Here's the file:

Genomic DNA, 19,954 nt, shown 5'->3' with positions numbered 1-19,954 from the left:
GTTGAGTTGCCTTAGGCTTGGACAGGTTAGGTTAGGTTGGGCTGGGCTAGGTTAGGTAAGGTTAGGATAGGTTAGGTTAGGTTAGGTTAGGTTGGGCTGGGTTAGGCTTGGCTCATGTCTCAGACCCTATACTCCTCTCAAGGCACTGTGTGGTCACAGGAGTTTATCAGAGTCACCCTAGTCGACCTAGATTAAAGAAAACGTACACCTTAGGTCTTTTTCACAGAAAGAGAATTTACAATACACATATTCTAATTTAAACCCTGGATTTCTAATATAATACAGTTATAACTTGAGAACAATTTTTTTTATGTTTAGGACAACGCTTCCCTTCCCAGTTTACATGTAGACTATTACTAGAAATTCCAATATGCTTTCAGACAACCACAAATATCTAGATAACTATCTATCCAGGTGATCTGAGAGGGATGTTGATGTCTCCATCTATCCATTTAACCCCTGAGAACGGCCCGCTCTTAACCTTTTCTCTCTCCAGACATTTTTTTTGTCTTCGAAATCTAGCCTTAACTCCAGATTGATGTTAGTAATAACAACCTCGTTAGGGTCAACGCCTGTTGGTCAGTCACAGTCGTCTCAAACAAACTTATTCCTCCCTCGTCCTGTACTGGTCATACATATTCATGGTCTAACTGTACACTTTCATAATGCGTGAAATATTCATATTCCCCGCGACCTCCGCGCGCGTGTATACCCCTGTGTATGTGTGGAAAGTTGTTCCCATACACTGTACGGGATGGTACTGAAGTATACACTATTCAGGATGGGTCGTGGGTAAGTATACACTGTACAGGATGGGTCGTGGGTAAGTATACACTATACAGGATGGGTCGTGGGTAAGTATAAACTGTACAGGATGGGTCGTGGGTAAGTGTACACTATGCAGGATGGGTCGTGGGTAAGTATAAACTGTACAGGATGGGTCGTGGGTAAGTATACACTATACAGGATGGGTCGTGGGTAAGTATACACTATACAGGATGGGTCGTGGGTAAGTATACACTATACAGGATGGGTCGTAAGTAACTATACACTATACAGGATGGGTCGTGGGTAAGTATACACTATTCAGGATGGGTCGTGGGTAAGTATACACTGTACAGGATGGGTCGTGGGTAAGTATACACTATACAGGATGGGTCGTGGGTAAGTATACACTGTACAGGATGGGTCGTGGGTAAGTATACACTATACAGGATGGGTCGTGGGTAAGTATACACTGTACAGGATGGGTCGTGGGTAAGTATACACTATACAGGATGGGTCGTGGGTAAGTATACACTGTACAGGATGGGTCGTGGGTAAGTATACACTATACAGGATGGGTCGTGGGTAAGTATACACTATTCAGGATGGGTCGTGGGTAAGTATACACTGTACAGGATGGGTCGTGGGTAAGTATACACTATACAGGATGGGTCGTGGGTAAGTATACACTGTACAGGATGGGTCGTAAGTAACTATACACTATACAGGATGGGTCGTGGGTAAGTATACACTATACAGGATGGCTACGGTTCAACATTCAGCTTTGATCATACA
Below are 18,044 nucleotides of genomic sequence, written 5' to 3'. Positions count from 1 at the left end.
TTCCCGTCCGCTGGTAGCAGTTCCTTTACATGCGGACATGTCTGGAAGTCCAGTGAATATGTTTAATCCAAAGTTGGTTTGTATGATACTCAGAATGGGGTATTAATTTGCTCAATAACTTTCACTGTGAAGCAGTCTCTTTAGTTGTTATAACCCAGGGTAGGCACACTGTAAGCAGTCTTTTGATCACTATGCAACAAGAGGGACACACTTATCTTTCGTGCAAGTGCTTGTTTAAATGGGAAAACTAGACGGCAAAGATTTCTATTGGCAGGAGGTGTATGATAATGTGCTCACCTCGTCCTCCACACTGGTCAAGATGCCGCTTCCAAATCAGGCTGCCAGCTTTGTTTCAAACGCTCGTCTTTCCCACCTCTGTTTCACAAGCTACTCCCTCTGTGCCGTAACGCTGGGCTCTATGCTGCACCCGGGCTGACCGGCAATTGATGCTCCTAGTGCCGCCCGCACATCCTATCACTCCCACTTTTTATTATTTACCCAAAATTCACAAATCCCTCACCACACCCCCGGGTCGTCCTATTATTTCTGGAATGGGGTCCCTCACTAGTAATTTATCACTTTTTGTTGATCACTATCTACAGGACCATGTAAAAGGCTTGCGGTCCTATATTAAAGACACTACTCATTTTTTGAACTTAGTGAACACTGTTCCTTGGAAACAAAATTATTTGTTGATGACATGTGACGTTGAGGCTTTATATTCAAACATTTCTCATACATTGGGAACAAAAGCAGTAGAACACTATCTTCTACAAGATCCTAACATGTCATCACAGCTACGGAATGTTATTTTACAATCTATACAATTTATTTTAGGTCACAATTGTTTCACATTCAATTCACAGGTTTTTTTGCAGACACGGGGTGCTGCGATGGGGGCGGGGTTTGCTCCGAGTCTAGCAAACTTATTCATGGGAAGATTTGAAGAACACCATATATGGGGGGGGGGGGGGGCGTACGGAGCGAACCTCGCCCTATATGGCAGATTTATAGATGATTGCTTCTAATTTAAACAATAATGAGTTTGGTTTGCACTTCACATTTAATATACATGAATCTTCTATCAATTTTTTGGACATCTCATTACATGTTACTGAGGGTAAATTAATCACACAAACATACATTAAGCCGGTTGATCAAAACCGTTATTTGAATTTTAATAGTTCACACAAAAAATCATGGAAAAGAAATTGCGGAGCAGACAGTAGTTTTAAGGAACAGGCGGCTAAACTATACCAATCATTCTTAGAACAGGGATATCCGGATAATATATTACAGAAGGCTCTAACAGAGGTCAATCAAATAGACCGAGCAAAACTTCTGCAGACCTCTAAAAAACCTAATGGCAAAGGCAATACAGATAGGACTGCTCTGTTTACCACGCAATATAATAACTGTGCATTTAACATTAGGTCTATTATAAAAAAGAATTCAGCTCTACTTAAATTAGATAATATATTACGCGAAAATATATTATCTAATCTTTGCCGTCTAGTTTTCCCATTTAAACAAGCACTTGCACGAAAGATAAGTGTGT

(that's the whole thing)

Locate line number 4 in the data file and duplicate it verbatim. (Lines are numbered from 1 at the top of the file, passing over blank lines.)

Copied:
TTCCCGTCCGCTGGTAGCAGTTCCTTTACATGCGGACATGTCTGGAAGTCCAGTGAATATGTTTAATCCAAAGTTGGTTTGTATGATACTCAGAATGGGGTATTAATTTGCTCAATAACTTTCACTGTGAAGCAGTCTCTTTAGTTGTTATAACCCAGGGTAGGCACACTGTAAGCAGTCTTTTGATCACTATGCAACAAGAGGGACACACTTATCTTTCGTGCAAGTGCTTGTTTAAATGGGAAAACTAGACGGCAAAGATTTCTATTGGCAGGAGGTGTATGATAATGTGCTCACCTCGTCCTCCACACTGGTCAAGATGCCGCTTCCAAATCAGGCTGCCAGCTTTGTTTCAAACGCTCGTCTTTCCCACCTCTGTTTCACAAGCTACTCCCTCTGTGCCGTAACGCTGGGCTCTATGCTGCACCCGGGCTGACCGGCAATTGATGCTCCTAGTGCCGCCCGCACATCCTATCACTCCCACTTTTTATTATTTACCCAAAATTCACAAATCCCTCACCACACCCCCGGGTCGTCCTATTATTTCTGGAATGGGGTCCCTCACTAGTAATTTATCACTTTTTGTTGATCACTATCTACAGGACCATGTAAAAGGCTTGCGGTCCTATATTAAAGACACTACTCATTTTTTGAACTTAGTGAACACTGTTCCTTGGAAACAAAATTATTTGTTGATGACATGTGACGTTGAGGCTTTATATTCAAACATTTCTCATACATTGGGAACAAAAGCAGTAGAACACTATCTTCTACAAGATCCTAACATGTCATCACAGCTACGGAATGTTATTTTACAATCTATACAATTTATTTTAGGTCACAATTGTTTCACATTCAATTCACAGGTTTTTTTGCAGACACGGGGTGCTGCGATGGGGGCGGGGTTTGCTCCGAGTCTAGCAAACTTATTCATGGGAAGATTTGAAGAACACCATATATGGGGGGGGGGGGGGGCGTACGGAGCGAACCTCGCCCTATATGGCAGATTTATAGATGATTGCTTCTAATTTAAACAATAATGAGTTTGGTTTGCACTTCACATTTAATATACATGAATCTTCTATCAATTTTTTGGACATCTCATTACATGTTACTGAGGGTAAATTAATCACACAAACATACATTAAGCCGGTTGATCAAAACCGTTATTTGAATTTTAATAGTTCACACAAAAAATCATGGAAAAGAAATTGCGGAGCAGACAGTAGTTTTAAGGAACAGGCGGCTAAACTATACCAATCATTCTTAGAACAGGGATATCCGGATAATATATTACAGAAGGCTCTAACAGAGGTCAATCAAATAGACCGAGCAAAACTTCTGCAGACCTCTAAAAAACCTAATGGCAAAGGCAATACAGATAGGACTGCTCTGTTTACCACGCAATATAATAACTGTGCATTTAACATTAGGTCTATTATAAAAAAGAATTCAGCTCTACTTAAATTAGATAATATATTACGCGAAAATATATTATCTAATCTTTGCCGTCTAGTTTTCCCATTTAAACAAGCACTTGCACGAAAGATAAGTGTGT